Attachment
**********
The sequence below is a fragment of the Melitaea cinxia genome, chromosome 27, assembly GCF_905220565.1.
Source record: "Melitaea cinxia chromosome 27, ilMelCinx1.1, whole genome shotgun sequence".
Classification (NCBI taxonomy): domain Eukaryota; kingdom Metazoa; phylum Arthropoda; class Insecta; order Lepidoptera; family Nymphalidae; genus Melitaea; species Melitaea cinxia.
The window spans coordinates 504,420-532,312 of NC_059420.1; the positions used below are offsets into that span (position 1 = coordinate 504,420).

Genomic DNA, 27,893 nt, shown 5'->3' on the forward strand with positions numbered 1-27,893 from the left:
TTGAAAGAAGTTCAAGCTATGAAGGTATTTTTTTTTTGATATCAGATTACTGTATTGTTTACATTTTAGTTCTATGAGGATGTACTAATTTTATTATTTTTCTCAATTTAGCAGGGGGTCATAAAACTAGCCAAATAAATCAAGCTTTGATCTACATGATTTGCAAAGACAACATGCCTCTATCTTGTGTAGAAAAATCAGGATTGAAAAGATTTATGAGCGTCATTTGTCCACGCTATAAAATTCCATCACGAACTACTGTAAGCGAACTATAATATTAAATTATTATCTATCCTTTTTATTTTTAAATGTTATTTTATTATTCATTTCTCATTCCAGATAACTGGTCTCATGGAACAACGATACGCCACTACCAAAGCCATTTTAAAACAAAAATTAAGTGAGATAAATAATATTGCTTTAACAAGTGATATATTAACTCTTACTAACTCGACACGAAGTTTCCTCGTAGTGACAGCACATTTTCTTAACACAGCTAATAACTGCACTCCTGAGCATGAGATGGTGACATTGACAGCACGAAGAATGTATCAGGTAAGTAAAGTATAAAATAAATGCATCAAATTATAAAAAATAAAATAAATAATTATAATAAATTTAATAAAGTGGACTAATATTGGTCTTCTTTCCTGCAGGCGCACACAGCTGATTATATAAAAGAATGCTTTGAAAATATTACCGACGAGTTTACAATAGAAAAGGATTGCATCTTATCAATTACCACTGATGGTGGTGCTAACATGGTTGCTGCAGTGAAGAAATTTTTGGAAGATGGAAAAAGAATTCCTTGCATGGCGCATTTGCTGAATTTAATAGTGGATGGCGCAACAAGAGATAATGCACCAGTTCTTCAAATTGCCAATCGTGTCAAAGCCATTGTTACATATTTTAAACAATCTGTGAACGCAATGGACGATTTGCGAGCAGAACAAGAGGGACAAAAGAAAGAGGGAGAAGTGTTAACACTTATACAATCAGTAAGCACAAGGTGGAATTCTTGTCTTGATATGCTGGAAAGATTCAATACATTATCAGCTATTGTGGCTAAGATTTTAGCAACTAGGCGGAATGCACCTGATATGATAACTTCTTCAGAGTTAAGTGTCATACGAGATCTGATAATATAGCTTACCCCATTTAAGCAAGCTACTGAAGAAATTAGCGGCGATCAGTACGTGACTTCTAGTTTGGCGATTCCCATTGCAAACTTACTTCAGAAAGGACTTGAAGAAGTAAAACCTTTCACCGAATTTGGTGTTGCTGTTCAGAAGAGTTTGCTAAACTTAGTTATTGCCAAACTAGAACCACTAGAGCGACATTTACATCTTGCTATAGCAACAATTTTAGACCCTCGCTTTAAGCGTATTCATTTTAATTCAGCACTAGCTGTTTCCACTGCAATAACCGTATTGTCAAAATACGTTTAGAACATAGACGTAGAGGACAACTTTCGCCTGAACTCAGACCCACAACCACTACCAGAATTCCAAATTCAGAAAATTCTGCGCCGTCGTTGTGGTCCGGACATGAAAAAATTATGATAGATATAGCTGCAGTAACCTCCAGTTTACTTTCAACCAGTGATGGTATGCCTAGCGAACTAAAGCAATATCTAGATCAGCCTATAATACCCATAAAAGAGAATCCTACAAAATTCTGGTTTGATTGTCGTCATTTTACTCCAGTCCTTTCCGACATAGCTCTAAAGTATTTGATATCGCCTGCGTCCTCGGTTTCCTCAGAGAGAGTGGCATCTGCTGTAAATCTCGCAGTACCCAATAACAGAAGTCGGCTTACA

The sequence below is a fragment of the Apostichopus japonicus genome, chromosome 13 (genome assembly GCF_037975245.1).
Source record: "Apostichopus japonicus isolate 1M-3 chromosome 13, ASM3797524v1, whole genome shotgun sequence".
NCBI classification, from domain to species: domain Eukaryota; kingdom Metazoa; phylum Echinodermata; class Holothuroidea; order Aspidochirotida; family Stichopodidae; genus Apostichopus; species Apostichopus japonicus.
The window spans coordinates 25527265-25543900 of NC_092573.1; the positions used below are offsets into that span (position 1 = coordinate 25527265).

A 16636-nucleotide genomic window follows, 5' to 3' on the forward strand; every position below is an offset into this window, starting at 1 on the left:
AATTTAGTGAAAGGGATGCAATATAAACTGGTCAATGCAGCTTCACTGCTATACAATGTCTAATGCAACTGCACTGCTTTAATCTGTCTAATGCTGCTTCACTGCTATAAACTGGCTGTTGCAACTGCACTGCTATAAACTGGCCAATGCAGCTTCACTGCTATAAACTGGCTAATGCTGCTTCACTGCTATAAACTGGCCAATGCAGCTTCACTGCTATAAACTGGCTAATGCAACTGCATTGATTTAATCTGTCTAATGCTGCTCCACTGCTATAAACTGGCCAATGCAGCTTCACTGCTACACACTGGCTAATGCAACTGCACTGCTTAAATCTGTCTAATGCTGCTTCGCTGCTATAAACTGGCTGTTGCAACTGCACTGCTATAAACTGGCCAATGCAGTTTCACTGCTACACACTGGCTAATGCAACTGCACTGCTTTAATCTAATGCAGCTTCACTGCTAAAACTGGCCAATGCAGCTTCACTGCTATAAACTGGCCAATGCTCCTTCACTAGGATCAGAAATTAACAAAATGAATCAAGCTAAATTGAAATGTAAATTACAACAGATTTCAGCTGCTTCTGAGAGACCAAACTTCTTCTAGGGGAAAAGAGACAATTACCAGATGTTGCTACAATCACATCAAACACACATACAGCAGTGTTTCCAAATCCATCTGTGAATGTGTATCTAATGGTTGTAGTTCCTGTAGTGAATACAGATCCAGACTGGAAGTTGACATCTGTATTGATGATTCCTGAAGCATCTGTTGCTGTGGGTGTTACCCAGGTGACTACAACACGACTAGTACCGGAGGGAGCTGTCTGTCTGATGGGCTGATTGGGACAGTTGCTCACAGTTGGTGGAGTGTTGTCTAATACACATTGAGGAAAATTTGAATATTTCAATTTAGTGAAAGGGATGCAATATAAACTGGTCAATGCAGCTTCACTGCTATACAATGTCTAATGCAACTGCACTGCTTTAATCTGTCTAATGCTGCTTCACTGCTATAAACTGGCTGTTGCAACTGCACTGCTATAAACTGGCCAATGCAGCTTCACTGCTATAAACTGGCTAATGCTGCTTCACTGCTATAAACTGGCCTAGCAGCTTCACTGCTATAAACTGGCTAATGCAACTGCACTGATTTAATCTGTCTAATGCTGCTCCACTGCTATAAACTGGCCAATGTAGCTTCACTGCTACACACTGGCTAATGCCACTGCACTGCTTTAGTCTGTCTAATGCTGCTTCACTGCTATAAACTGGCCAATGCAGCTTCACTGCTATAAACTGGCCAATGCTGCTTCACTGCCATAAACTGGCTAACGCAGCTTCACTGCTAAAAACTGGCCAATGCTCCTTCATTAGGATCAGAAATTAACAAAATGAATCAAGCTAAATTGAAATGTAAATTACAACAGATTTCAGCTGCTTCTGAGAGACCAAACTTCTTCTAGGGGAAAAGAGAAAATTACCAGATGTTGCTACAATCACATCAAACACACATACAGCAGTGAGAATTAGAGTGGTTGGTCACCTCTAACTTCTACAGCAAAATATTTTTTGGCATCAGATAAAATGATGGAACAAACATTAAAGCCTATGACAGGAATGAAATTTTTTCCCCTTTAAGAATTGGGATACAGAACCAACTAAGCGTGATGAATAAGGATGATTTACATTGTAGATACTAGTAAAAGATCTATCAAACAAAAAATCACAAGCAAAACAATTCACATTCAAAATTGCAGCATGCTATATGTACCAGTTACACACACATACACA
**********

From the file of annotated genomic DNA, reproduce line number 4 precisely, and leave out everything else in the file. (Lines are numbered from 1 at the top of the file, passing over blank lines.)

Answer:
The window spans coordinates 504,420-532,312 of NC_059420.1; the positions used below are offsets into that span (position 1 = coordinate 504,420).